Original text by Zhang Muye
Despite the apparent lawlessness of their profession, there are nonetheless certain rules that even grave robbers are obligated to observe. Each and every time they venture into a tomb, they must light a candle and place it in the southeastern corner of the sepulcher; only then may they set to work.
The most precious items in a tomb are usually found on the body of its occupant. The corpses of some high-ranking nobles have had their mouths filled with pearls, their whole bodies covered in gold and jade, their breasts adorned with protective talismans, and their hands clasped around jeweled scepters — even their bowels have been stuffed full of precious gems.
Those who wish to plunder such riches must never damage the remains of the deceased. They must work gently and carefully over every part of the body, and, as a final gesture, leave a few valuables behind for the inhabitant of the tomb. If ever the candle in the corner goes out, they must replace all their would-be spoils exactly as were found, kowtow thrice with the utmost reverence, and depart whence they came.
— Volume I, Chapter 10, The Man with the Golden Tooth
Ghost Blows Out the Light tells the story of a pair of soldiers turned grave robbers in the wake of the Cultural Revolution. Starting from humble origins in 2006 as little more than a series of blog posts, it grew into China’s best-selling online novel, and has since spawned a vast array of books, TV shows, games, and more. Strangely, there do not appear to be full English translations of any books in this series; perhaps I’ll improve that situation eventually!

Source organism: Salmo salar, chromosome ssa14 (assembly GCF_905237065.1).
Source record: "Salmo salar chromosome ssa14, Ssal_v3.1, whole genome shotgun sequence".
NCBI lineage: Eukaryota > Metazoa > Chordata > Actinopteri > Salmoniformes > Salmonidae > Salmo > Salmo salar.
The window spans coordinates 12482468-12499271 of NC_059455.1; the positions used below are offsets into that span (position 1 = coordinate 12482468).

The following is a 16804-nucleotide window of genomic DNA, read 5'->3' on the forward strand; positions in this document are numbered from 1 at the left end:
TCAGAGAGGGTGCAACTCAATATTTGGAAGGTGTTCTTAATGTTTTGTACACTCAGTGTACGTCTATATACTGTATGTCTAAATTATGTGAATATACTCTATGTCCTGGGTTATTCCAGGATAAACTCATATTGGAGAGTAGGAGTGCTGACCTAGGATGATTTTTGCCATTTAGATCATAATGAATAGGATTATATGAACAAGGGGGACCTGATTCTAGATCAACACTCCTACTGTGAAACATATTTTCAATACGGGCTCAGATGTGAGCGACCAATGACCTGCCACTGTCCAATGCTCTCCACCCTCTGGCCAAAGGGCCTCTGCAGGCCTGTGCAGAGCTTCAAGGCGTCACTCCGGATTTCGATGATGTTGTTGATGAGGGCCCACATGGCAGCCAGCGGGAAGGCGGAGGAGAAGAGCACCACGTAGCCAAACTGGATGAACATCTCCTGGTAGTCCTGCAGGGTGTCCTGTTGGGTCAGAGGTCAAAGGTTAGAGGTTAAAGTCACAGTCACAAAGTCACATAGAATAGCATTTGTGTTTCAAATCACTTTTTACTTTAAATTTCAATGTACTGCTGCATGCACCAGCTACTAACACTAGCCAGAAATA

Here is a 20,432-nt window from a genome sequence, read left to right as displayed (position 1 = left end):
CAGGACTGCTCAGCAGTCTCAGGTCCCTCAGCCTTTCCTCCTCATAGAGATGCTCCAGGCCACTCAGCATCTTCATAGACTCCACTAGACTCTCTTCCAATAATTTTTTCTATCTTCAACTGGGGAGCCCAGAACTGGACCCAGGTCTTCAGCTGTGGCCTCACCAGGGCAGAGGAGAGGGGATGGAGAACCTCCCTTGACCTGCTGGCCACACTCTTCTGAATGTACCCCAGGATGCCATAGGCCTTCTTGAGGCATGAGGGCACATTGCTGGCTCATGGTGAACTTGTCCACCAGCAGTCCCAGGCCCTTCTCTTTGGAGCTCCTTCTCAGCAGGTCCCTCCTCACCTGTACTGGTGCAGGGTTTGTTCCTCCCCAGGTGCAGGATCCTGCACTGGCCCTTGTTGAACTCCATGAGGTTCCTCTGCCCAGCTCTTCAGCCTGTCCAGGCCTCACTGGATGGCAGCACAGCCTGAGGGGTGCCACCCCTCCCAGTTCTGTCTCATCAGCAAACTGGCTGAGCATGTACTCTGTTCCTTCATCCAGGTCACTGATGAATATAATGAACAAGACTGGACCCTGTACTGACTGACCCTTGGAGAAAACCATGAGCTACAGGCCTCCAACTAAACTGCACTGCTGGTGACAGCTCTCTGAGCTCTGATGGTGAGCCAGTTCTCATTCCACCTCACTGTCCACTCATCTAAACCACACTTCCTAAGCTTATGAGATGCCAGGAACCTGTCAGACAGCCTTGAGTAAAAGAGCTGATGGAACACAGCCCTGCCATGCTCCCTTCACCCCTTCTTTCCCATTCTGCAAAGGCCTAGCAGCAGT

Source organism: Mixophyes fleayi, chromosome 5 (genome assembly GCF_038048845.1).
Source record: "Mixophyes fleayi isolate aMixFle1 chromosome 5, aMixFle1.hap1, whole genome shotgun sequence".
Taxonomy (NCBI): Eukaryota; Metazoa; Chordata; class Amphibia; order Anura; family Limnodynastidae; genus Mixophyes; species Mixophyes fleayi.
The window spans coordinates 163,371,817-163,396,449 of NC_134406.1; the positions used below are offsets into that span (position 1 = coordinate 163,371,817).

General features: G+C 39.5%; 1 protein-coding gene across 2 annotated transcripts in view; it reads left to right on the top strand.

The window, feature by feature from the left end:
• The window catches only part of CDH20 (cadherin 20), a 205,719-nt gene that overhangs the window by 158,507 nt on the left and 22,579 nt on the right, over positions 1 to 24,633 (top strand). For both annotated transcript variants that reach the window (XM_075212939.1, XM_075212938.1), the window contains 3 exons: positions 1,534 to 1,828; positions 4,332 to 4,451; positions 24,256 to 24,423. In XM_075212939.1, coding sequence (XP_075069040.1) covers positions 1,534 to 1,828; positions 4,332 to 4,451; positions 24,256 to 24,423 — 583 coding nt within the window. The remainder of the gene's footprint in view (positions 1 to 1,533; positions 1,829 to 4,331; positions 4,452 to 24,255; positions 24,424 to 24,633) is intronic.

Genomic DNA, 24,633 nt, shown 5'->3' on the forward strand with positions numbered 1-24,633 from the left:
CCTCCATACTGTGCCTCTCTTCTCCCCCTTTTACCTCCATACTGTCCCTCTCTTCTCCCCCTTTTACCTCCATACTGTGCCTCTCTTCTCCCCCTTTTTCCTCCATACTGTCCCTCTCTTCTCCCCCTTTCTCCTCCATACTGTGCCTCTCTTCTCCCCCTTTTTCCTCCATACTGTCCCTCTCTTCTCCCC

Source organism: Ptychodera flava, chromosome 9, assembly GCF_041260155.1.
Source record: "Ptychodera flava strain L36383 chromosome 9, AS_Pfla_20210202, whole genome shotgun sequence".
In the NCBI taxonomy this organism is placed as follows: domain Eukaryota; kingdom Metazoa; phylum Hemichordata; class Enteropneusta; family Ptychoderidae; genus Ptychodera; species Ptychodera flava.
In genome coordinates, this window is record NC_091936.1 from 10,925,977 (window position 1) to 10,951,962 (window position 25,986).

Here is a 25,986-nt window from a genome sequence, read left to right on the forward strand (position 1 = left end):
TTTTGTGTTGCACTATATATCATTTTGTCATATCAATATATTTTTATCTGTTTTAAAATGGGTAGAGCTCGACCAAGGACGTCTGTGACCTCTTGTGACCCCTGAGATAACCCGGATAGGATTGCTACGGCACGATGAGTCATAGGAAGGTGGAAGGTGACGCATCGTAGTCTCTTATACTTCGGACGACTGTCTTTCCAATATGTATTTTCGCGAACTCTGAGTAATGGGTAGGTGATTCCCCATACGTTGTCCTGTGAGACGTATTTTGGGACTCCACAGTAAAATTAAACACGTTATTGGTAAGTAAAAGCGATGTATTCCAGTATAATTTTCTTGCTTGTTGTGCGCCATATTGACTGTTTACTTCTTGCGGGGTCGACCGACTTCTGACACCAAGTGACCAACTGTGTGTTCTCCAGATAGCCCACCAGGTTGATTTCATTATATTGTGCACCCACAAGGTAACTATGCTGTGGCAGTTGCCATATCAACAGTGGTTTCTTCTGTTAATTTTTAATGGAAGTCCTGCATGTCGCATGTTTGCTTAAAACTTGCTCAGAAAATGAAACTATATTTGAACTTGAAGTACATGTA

Note that this translation is based on the original web version, which, unlike the print version, accurately represents the author’s original intent, and is unquestionably the better of the two. The Chinese government’s ban on “superstition” in popular media means that all mention of supernatural phenomena had to be removed before the series could be officially published in print. As one might imagine, the results of that process do not make for a very good ghost story.
I strongly recommend Ghost Blows Out the Light as reading material for advanced students of Chinese (or extremely determined beginners armed with Pleco Reader and a lot of patience, as was the case with me when I read the first book in the series). While it’s certainly a work of fiction, the events and locations it depicts are, for the most part, based on actual Chinese history — real history writ large, as it were. A diligent student of Chinese, especially one with some background historical knowledge of ancient and 20th-century China, will get a lot more out of these books than just reading practice. In addition, reading the series is a great springboard to watching the various movies and TV shows based on it.
Be warned, though: Ghost Blows Out the Light contains a fair amount of specialized terminology and some light eye dialect at certain points. If you see a word that doesn’t show up in your dictionary, don’t worry! It might well be a grave robber code word, Feng Shui jargon, or just something the author made up — just try to get the gist of what’s being said and you should be fine. Some of this terminology might even be unfamiliar to native speakers, in which case the narrator will usually give some background. When all else fails, just Google the phrase you’re confused about; you’ll probably come across Tieba or Zhihu posts in which native speakers are asking the same question.